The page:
I learned that even a short-lived physical trauma can destroy your feeling of safety. This was further compounded by my being a Type A personality. Sometimes I felt like a brand-new box of Legos that contains all the pieces, but I didn’t know how to put them back together. I had to learn to let go despite the fear I was not in control of my emotions.
It has been 21 months since my stroke. I have returned to running. COVID seems less frightening since I have already faced a life-threatening event.
I am still in counseling, which has been a tremendous help in navigating my way through this journey to finding acceptance. I attended a stroke survivor group meeting. I have the support of my family, my friends, my Catholic faith and my co-workers, who inspire me every day to stay strong. My medical team found the cause of my stroke, which was a hole in my heart that has now been surgically repaired.
I still don’t know why I survived, but I have learned so much about myself. It know it is OK to ask for help and that excellence does not require perfection. I also learned the hard way that my present situation is not my final destination.
Most of all, I plan to greet each day with an attitude of gratitude. Gratitude is learning to appreciate each situation, however challenging. It is finding the good in things, in the world and in people. If you get a parking ticket, be grateful you have a car. If you are stressed about school, be grateful you can afford an education. If work is driving you crazy, be grateful you have a job to provide for your family. We all have a short time on this planet, and we should appreciate every moment.
At one of my follow-up cardiology appointments, I asked my doctor, “What should I do now?” I will never forget the four words he said: “Go live your life.”
And yes, I am truly grateful each day my feet hit the floor for this second chance to live.
Trish Fontana was born and raised in Sacramento. She attended elementary school at All Hallows and St. Mary’s, St. Francis High School and CSU Sacramento. She has worked for two California lieutenant governors, two governors, two first ladies and two state senators, and she currently works in the California Capitol for Sen. Richard D. Roth, a retired U.S. Air Force major general who represents Riverside.
Two most common types of strokes:
Ischemic: Occurs when a blood clot blocks a vessel carrying blood to the brain, cutting off blood supply to the brain.
Hemorrhagic: Occurs when a blood vessel in the brain bursts, resulting in bleeding in the surrounding tissue.
Feel fine one minute and the next minute not so great?
Manoj Mittal, M.D., medical director of Stroke and Neurocritical Care at Sutter Health Valley Area, says not to ignore symptoms such as headaches, blurred vision, numbness and weakness, especially if they seem to come out of nowhere. “Anything that happens suddenly should be checked out,” says Mittal. “Let the doctors figure it out. Let the doctors manage you.”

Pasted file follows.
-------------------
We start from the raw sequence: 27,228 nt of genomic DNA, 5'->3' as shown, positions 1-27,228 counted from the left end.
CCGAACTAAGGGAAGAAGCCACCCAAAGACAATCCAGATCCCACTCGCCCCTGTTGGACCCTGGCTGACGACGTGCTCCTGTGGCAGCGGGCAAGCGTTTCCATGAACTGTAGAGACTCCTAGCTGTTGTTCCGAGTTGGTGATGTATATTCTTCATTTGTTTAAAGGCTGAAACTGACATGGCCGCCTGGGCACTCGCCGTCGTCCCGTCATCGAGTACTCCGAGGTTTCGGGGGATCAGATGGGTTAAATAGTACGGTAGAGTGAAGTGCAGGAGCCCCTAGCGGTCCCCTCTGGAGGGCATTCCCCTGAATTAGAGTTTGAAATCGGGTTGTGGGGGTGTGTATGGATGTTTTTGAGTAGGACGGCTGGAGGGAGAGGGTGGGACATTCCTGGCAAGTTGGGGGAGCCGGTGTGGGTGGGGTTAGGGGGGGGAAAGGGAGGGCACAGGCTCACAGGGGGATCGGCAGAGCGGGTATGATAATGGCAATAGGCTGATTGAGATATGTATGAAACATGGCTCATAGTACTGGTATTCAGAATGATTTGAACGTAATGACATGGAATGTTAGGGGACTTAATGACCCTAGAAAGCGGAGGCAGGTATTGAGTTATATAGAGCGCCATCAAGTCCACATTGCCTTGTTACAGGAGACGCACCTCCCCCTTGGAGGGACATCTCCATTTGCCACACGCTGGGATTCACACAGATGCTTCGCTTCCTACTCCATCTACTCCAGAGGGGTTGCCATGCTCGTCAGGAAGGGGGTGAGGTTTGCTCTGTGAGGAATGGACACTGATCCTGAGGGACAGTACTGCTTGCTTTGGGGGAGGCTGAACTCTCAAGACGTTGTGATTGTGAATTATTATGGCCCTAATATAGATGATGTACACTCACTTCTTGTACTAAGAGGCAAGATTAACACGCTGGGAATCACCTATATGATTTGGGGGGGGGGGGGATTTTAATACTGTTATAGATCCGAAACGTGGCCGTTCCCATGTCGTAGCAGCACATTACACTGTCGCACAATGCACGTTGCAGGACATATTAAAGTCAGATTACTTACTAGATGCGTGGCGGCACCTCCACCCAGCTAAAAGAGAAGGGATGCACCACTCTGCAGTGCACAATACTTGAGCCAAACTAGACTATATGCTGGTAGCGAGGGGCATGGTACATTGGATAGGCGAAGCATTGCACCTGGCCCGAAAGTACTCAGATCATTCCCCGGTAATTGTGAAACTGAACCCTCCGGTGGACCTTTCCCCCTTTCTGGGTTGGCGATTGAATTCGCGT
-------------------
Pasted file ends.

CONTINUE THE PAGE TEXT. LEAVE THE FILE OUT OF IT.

Stroke and COVID-19
News that some COVID-19 vaccine recipients have developed blood clots may make you wonder if it is safe to get a vaccine for COVID-19. It is, says Sutter Health doctor Manoj Mittal. “There is no data to say that COVID vaccines can cause stroke, but COVID itself can cause the strokes,” he says, explaining that the body tends to make more blood clots with COVID.
Five myths about strokes—and the real facts you should know
Myth: There is no history of stroke in my family, so I am not at risk.
Fact: In the United States, stroke is the No. 1 cause of disability and the fourth leading cause of death, says stroke expert Manoj Mittal.
Myth: Stroke is strictly an old person’s disease.
Fact: Although the risk for having a stroke increases with age, stroke can occur at any age. Factors such as heredity, gender and race play a role in your chances of having a stroke as does the use of oral contraceptives, marijuana and street drugs.
Myth: You can’t prevent a stroke.
Fact: Knowing your personal risk factors and making proper lifestyle choices, such as eating a healthy diet and getting regular exercise, can help mitigate your chances of having a stroke, according to Mittal. “Eighty percent of strokes are preventable,” he says.
Myth: If your symptoms go away, you’re OK.
Fact: You may have experienced a mini stroke, also known as a transient ischemic attack, which could be a precursor to a more severe stroke. “Someone who’s had a TIA has a high chance of having a stroke within one week,” Mittal says. “It’s very important to seek medical attention for any stroke like symptoms, even if they pass. Paying attention to warning signs that go away may help prevent an actual stroke.”
Myth: Stroke is a heart problem.
Fact: “Stroke is not a heart disease; it is a brain disease,” says Mittal.
It’s About Time
If there’s one thing Dr. Manoj Mittal wants you know about strokes, it’s this: Time is of the essence. Every minute that your brain is having a stroke, millions of brain cells are dying, he says. “The sooner we can open those vessels, the sooner you can survive for stroke. If you get to the hospital in the first few hours, they have treatment options to help you live an independent life again,” he says.
Signs You May Be Having a Stroke
- Weakness in an arm or leg
- Facial drooping
- Balance issues combined with vision loss
- Sudden headache
- Slurred speech and sudden confusion
If you think you are having a stroke, call 911. Don’t drive yourself to the hospital or have someone else drive you, advises stroke expert Manoj Mittal. “People with stroke symptoms are treated more promptly in the emergency room when they arrive by ambulance,” he says. “The hospital and team are ready for them. The lab team is waiting for them.”